What the Fed did in details and graphs.
by Wolf Richter for Wolf Street.
The Federal Reserve (QT) quantitative tightening ended the second month of the three-month period. Total assets in the Federal Reserve weekly balance sheet As of August 3, released this afternoon, it is down $17 billion from the previous week, and down $91 billion from its peak in April, to $8.87 trillion, the lowest level since February 2.
Quantitative easing created the money that the Federal Reserve pumped into financial markets via its primary dealers, and from there began trading assets and chasing assets, including non-financial markets such as housing and commercial real estate. The purpose and effect was to curb returns and create inflation in asset prices. Finally, it also helped create severe consumer price inflation.
QT does the opposite: it destroys money and has all the opposite effects – not for day traders but in the long run. QT is one of the tools the Fed is using to quell the now rampant consumer price inflation.
Treasury bonds: – $52 billion from peak.
July: – $30 billion + $4.6 billion in TIPS.
Treasuries and Bonds come out in the middle of the month and at the end of the month, when they mature. Today’s balance sheet includes the rollover at the end of July.
Treasury Inflation Protected Securities (TIPS) pay the inflation compensation that is added to the base value of the TIPS. On maturity of TIPS, holders receive the original face value plus the cumulative inflation compensation that was added to the share capital.
The Federal Reserve currently holds $374 billion in TIPS. Inflation compensation is about $1 billion to $1.5 billion per budget week, or about $4 billion to $5 billion per calendar month, which Add to the balance of treasury bonds.
QT’s plan for gradual introduction (June through August) calls for the Federal Reserve to allow $30 billion of Treasury securities to trade in each calendar month, as they mature. And the Fed did just that in July.
So why did Treasuries drop by only $25.2 billion, not $30 billion? Inflation compensation tips!
- The Fed allowed $30 billion in Treasuries to be rolled out without replacement, which drop The balance is $30 billion.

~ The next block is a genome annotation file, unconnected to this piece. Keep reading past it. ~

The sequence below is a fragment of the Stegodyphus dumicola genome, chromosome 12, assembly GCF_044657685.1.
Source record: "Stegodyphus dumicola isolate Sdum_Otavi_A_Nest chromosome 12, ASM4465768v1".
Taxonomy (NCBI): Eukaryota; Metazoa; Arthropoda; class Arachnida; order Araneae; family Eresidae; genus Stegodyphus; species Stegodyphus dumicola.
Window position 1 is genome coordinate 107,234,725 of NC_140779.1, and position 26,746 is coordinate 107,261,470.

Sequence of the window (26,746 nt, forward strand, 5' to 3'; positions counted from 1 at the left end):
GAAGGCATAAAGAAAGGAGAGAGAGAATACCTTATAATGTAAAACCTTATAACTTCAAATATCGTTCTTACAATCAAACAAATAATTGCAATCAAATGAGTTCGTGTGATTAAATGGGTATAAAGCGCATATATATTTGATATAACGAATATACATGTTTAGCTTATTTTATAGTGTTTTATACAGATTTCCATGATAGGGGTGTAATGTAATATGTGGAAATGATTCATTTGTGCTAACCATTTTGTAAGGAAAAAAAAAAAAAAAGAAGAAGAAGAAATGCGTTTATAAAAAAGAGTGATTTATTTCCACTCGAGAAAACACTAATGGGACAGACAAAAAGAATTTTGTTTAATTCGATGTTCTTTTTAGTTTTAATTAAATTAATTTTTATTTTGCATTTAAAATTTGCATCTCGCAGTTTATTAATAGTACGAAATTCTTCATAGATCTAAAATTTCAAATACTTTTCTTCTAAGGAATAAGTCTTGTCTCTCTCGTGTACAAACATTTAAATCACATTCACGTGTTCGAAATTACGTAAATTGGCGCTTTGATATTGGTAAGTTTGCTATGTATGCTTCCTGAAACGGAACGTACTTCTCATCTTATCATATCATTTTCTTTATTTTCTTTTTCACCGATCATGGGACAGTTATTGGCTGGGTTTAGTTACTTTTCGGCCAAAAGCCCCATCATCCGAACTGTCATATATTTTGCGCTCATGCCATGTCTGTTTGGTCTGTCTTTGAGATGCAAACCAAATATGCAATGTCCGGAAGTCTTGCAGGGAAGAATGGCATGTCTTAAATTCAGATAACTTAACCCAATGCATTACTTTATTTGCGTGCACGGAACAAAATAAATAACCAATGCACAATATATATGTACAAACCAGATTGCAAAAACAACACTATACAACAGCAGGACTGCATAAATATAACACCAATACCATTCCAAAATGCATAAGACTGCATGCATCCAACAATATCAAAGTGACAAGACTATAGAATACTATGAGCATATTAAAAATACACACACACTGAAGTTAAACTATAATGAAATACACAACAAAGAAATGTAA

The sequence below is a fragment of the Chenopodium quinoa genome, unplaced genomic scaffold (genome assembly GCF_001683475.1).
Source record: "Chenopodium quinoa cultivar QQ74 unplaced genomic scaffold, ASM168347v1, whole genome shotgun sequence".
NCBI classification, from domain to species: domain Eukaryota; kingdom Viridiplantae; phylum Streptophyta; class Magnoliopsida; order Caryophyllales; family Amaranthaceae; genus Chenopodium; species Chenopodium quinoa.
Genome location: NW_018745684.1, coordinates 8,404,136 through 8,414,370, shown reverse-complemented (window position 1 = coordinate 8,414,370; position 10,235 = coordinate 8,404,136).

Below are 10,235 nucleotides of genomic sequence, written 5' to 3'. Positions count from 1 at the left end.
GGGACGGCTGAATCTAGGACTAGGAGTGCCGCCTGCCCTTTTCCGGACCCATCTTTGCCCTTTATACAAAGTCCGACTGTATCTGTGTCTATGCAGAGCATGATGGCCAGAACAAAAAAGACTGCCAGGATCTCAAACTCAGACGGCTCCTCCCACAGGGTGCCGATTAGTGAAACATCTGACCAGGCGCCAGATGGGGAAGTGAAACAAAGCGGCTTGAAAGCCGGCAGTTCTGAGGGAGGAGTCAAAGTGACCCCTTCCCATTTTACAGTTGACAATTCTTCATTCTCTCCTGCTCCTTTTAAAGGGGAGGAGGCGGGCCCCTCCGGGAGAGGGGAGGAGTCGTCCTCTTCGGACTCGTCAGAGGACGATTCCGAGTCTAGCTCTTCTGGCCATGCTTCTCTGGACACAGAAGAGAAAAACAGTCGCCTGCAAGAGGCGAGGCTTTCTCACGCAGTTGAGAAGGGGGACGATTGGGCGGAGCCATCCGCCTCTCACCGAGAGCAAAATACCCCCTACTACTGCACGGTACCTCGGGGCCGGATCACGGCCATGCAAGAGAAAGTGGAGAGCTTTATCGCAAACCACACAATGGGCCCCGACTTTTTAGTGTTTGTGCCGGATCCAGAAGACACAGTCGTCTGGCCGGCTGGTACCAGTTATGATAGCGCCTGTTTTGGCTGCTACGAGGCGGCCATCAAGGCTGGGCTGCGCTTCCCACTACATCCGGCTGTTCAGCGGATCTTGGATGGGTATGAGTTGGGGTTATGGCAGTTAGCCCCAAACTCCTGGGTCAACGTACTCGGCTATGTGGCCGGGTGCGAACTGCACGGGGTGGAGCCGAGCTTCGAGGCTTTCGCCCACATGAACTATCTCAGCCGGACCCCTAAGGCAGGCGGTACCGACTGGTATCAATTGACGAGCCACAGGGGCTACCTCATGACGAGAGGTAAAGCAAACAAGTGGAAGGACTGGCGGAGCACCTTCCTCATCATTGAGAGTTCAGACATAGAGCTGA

- The Federal Reserve received from the government $4.6 billion in compensation for inflation, which a plus Balance of $4.6 billion
- Net effect: Gross balance decreased by $25.2 billion.
Inflation compensation is added to the treasury bond balance All The week is the reason that the reduction in the balance will be less each month than the actual turnover.
In the chart below, note the steady increase of about $1-1.5 billion per week after the end of quantitative easing from mid-March through June 6, which is the inflation offset from TIPS.
Treasuries are now down $52 billion from their June 6 peak to $5.72 trillion, the lowest since Jan. 26:
Mohammed bin Salman strange creatures with great delay.
How can Mohammed bin Salman be taken out of the balance sheet:
- Pass-through capital payments – the basic method
- When “call” MBS exporters
- When Mohammed bin Salman matures, but they are usually “called” before they are mature
- When the Fed sells it, which he said he might do one day in the future.
Passing capital paymentsWhen the principal mortgages are paid off (due to the sale or refinance of the property) or when regular mortgage payments are made, the mortgage server (the company to which you send the mortgage payments) sends the principal payments to the entity that securitized the mortgages to MBS (such as Fannie Mae), which then sends these principal payments to MBS holders (such as the Federal Reserve).